New entry restrictions to further collapse gaming results – Brokerage

Analysts at Sanford C. Bernstein believe that with the stream of new entry and travel restrictions imposed by Macau, Hong Kong and Chinese authorities gaming results for March will further collapse to a fall between 80 to 82 per cent year-on-year.

Guangdong authorities announced late last night new border restrictions that would be put in place on its Zhuhai borders, with all arrivals from outside of mainland China including Macau and Hong Kong having to be subject to a 14-day quarantine and coronavirus testing.

Earlier this week, Macau also imposed limitations for entry of Greater China residents, with any individual that previously passed through overseas countries or Hong Kong and Taiwan the city ordered to go into quarantine for 14 days.

Yesterday Secretary for Economy and Finance Lei Wai Nong pointed out that gaming results in March were tracking at about MOP6 billion so far after gross gaming results have fallen by 50 per cent year-on-year between January and February to MOP50.3 billion as a direct result of the disruption caused by the Covid-19 epidemic.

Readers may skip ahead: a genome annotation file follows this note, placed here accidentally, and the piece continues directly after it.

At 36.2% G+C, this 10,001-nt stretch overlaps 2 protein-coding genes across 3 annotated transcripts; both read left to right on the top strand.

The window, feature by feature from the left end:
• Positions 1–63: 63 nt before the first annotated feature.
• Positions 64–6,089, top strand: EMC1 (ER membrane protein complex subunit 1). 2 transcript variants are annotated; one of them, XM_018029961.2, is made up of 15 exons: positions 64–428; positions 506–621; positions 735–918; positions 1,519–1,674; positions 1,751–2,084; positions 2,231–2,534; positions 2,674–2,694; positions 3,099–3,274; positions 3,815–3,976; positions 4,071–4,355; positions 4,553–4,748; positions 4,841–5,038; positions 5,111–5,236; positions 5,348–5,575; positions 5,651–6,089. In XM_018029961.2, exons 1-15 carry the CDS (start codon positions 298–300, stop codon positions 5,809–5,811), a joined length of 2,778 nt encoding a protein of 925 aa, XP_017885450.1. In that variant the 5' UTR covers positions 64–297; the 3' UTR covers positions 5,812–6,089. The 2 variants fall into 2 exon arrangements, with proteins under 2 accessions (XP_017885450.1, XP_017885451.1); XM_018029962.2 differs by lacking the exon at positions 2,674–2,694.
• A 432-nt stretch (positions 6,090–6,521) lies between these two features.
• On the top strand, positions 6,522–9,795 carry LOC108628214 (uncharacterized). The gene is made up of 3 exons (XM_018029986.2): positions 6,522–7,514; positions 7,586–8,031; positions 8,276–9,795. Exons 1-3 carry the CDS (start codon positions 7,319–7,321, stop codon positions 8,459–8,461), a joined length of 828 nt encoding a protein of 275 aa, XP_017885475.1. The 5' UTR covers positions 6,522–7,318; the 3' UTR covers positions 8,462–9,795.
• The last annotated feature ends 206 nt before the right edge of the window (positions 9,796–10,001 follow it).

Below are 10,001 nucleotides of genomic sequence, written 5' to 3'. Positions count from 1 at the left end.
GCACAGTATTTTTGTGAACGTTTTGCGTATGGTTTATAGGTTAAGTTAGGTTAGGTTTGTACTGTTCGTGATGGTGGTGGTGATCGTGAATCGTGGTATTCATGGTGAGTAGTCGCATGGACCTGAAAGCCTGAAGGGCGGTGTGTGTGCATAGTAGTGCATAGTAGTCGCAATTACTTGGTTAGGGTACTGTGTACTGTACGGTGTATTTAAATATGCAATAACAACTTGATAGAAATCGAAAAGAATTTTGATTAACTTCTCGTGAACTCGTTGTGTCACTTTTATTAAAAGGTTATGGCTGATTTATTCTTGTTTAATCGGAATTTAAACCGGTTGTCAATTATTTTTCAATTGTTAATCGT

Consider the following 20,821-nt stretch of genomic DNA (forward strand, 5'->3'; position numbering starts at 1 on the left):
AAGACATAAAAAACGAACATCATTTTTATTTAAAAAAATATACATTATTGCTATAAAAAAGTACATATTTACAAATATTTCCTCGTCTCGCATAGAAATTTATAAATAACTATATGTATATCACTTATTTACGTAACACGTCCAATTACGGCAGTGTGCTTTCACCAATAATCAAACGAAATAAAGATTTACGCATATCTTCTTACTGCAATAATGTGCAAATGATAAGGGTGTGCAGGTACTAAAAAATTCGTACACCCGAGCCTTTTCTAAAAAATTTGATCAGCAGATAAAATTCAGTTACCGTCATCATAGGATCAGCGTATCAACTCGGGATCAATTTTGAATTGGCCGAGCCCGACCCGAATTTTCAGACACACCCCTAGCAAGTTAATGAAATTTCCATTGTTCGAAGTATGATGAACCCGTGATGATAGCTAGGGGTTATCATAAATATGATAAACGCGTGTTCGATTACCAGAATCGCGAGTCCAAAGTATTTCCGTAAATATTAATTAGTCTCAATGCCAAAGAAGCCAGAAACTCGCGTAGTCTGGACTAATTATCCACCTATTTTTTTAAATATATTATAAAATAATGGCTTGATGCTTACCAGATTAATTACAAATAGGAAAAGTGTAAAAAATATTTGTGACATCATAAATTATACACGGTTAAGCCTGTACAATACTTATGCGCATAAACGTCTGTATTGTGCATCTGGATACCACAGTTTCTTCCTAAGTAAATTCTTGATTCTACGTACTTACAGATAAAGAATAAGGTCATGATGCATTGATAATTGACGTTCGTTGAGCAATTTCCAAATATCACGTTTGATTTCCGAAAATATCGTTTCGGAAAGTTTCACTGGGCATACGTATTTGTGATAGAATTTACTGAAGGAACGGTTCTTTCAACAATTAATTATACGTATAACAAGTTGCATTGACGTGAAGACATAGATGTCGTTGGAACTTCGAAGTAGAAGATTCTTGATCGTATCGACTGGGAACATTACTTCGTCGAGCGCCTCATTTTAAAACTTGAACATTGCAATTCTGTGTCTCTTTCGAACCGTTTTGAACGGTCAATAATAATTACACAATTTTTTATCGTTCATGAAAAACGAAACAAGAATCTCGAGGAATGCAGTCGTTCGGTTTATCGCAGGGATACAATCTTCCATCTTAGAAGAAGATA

Bernstein is also expecting its 27 year-on-year drop prediction for 2020 will likely worse after the new restrictions.

‘With visitors from Hong Kong having comprised 50 per cent-60 per cent of all visitors into Macau since the casinos reopened in late February and Chinese visitors utilizing business visas and other entry permits driving much of the visitation into Macau, we are now set to see a collapse of the limited business Macau has seen in the last five week,’ the brokerage pointed out.

Analysts Vitaly Umansky, Eunice Lee and Kelsey Zhu were hoping that April could already see the loosening of some imposed restrictions such as individual visas for Guangdong residents, but it now seems they will likely only be reinstated in May.

‘The visa issuances are most certainly to be implemented in a phased manner as we have previously stated. Much will depend on progress made in containing virus spread in Macau and Hong Kong. Both cities have had a spike in new cases over the past two weeks driving largely by residents returning from overseas, where they had been infected,’